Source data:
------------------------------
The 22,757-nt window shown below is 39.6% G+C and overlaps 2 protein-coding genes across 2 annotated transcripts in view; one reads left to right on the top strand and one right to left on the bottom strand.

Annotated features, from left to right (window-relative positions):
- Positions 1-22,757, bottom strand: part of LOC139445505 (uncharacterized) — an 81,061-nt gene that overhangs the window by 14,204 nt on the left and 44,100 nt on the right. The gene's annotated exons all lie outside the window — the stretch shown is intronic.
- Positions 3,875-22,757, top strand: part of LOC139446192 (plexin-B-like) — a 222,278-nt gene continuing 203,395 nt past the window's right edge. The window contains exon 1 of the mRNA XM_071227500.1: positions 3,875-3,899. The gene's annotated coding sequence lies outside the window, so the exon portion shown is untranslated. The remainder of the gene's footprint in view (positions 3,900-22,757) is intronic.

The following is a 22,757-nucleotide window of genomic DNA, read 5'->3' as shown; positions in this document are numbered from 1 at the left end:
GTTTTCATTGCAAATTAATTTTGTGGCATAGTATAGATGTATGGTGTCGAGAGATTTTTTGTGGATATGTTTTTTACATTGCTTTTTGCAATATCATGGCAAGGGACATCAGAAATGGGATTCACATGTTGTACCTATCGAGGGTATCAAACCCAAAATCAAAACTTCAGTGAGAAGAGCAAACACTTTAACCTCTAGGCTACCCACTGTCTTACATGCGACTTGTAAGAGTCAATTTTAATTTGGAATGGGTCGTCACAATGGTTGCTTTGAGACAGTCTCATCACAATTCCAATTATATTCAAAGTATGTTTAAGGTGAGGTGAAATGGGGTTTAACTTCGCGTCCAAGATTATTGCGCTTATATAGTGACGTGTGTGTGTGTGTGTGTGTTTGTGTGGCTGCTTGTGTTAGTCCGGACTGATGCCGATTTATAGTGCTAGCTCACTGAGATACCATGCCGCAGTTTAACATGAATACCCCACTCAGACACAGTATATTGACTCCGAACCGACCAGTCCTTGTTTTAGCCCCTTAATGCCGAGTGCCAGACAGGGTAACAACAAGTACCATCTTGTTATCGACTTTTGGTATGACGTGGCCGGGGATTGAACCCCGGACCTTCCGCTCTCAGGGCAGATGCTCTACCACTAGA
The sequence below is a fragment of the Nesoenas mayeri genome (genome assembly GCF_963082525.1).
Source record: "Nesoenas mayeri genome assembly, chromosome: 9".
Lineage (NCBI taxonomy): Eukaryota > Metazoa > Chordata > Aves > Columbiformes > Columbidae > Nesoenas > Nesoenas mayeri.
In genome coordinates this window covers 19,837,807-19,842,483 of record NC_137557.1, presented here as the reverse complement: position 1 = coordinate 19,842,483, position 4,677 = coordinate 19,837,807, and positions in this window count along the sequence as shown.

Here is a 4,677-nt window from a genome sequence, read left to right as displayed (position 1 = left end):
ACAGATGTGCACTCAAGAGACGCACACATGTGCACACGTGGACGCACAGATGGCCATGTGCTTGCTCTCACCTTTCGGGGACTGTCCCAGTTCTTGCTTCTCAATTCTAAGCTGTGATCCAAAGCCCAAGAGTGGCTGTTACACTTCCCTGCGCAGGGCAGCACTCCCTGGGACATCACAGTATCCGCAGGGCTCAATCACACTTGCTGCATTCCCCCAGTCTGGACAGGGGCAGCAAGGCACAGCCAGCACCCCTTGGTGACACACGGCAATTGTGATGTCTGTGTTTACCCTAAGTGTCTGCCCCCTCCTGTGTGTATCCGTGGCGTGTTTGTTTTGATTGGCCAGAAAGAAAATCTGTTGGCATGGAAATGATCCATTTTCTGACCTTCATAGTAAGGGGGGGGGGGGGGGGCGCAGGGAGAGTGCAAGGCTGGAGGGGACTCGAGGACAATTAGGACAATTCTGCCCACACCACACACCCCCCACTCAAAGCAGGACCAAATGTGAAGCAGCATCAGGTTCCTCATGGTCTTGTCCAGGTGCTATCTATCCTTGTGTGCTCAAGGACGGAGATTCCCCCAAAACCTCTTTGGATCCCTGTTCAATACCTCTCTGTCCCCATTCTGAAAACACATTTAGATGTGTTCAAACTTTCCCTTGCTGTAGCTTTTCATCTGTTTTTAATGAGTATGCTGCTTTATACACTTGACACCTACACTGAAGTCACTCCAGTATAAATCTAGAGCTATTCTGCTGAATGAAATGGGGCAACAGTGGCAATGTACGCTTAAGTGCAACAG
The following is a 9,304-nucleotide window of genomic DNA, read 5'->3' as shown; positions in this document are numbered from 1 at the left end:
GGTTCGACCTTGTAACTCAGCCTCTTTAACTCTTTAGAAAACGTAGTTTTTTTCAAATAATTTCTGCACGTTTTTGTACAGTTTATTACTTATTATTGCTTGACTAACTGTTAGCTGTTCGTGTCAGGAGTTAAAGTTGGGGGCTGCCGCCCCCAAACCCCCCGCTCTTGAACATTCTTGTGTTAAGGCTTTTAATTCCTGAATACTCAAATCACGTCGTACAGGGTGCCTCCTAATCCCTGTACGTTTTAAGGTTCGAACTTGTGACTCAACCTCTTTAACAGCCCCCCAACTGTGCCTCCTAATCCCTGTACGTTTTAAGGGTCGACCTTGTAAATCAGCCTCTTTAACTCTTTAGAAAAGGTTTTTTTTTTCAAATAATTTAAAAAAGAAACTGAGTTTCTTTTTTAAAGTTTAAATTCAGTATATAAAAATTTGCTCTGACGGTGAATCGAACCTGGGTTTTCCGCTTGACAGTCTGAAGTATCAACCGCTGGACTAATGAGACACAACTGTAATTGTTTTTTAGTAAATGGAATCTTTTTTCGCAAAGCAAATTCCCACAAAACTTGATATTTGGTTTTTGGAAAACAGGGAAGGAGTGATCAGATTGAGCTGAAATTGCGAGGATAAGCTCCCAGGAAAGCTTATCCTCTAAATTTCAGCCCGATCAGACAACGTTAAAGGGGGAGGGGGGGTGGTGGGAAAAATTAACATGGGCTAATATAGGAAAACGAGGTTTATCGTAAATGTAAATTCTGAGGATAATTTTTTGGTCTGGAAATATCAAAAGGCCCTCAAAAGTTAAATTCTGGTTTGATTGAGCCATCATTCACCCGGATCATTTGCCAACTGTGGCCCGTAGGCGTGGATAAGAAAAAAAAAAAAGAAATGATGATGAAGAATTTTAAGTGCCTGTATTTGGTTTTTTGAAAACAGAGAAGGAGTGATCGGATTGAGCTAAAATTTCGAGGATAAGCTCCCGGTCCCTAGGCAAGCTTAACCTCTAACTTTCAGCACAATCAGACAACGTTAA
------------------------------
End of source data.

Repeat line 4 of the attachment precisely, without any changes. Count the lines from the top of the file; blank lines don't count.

- Positions 3,875-22,757, top strand: part of LOC139446192 (plexin-B-like) — a 222,278-nt gene continuing 203,395 nt past the window's right edge. The window contains exon 1 of the mRNA XM_071227500.1: positions 3,875-3,899. The gene's annotated coding sequence lies outside the window, so the exon portion shown is untranslated. The remainder of the gene's footprint in view (positions 3,900-22,757) is intronic.